A Handful of Mud: Brainstorming the Apocalypse (XIV)

March 18, 2010

My recent work in Revelation 1:9 has gotten me to thinking carefully about an aspect of Revelation 3:10 to which I now realize I had not paid sufficient attention.  Why, you ask?  It’s because of their shared usage of the intriguing Greek word hupomone (“perseverance, endurance”).

Let’s take a quick look together at the relatively sparse, but very significant, usage of hupomone in Revelation.  Of its seven total inclusions, five of those are in the first three chapters of the book.  In that section dealing with the Son of Man and the seven churches in Asia Minor, besides 1:9—where I discussed the usage in my last couple of posts—the word is found in 2:2, 3, 19 and 3:10, in each case commending the church in question (Ephesus, Thyatira and Philadelphia) for their spiritual endurance in trying circumstances.

The other two passages in the Apocalypse where hupomone is found are 13:10 and 14:12.  What is striking about that is, when the grand chiastic (i.e., inverted parallel) structure of the book of Revelation is laid out, there is a “twin peaks” effect at the center, focusing on ch. 13 and ch. 14.  It amounts to side-by-side choices: either you worship the Beast (at the end of the age) or you worship the Lamb.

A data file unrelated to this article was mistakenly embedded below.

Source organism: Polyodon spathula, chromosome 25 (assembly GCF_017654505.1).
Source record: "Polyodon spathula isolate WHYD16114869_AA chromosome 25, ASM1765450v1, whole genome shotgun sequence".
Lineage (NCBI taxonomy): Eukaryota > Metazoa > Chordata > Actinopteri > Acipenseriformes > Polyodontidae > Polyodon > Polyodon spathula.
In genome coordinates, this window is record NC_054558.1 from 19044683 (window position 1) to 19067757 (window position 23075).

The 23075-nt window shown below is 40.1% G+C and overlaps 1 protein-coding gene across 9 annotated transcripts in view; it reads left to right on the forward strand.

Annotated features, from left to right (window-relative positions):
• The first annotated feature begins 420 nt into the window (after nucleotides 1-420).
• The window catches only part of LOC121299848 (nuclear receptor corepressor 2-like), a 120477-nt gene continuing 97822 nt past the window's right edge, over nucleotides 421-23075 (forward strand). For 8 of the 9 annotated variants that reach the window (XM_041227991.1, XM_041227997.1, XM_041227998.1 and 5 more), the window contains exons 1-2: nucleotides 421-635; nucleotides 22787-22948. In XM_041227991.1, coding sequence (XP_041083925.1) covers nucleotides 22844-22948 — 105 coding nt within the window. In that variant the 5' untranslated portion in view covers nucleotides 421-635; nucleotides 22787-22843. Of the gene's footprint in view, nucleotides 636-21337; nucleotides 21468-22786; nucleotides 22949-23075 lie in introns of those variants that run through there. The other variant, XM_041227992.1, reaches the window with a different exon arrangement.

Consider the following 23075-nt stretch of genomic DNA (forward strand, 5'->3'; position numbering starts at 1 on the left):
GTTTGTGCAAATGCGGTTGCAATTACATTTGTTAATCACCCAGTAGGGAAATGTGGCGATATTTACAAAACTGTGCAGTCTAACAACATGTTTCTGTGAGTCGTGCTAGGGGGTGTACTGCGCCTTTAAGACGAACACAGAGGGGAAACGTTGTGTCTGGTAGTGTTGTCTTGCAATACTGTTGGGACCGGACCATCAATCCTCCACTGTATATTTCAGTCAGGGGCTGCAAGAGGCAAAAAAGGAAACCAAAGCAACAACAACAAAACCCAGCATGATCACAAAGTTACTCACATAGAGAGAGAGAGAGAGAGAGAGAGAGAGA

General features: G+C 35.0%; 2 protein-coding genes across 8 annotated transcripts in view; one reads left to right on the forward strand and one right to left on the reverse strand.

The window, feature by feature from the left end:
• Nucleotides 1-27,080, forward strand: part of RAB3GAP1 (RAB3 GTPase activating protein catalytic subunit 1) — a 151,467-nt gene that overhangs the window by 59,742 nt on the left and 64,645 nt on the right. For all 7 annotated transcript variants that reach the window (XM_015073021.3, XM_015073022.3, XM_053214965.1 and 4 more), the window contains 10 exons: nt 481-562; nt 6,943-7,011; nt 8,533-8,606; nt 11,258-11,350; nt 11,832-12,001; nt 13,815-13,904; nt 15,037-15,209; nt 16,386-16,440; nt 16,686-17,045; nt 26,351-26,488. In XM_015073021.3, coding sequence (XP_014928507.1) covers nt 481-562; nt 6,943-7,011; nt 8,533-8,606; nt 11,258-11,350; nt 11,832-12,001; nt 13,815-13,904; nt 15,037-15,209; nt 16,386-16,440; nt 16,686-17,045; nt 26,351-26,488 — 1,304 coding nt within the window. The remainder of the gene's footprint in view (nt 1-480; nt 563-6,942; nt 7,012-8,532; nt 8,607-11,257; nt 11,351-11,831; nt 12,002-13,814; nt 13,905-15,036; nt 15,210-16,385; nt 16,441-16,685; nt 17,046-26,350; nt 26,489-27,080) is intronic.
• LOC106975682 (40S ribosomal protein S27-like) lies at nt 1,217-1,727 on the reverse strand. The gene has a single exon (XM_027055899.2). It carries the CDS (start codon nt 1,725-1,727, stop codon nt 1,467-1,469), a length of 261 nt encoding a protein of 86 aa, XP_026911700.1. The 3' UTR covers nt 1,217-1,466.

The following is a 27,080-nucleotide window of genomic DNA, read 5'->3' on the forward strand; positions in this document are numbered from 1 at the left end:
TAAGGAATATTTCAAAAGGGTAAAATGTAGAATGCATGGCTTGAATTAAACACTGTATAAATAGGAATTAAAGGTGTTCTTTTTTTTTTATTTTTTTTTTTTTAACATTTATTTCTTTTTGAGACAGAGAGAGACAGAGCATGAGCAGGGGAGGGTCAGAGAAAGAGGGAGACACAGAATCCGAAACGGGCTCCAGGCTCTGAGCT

What does that have to do with the usage of hupomone, you ask?  Quite a bit, actually.  You see, right in the middle of the literary structure of ch. 13 is found this wording: “Here is the endurance (Gk. hupomone) and faith of the saints” (13:10).  Then, in an almost eerie parallel, smack dab in the middle of the literary structure of ch. 14 we read—you guessed it—“Here is the endurance (hupomone) of the saints…” (14:12).

So, clearly, since that “stuttered” wording is strategically located at the twin midpoints of the elegant chiastic structuring whole book, hupomone is a very big deal in regard to the body of the Book of Revelation.  But, how does its usage in these two main portions (i.e., chs. 1-3, focusing on the seven churches John is addressing, and chs. 4-22, focusing on God’s working out into this world His wrath/judgment and His victorious kingdom plan, culminating in the Second Coming of Christ) “fit together?”

That’s where I am beginning to think that the usage in the first part of 3:10 might be particularly helpful, especially because of the wording “Because you have kept My command Gk. logos, “word, teaching”) to endure…” (HCSB)—though I do not think that is the most accurate translation of the original language.  The Greek says ton logon tes hupomones mou, which would be rendered literally as something like “the word (or teaching) of My (patient) endurance.”

What would “the word/teaching of [Christ’s] endurance” be referring to?  That does not appear to be answered in the previous uses of hupomone in Revelation (i.e., 1:9; 2:2, 3, 19).  Those verses all speak positively of “endurance,” whether it be John enduring on Patmos (1:9), the endurance of the church at Ephesus (2:2, 3) or the endurance of the faithful proportion of the church at Thyatira (2:19).  But, there is no hint as to what would be meant by the “the word/teaching of [Christ’s] endurance.”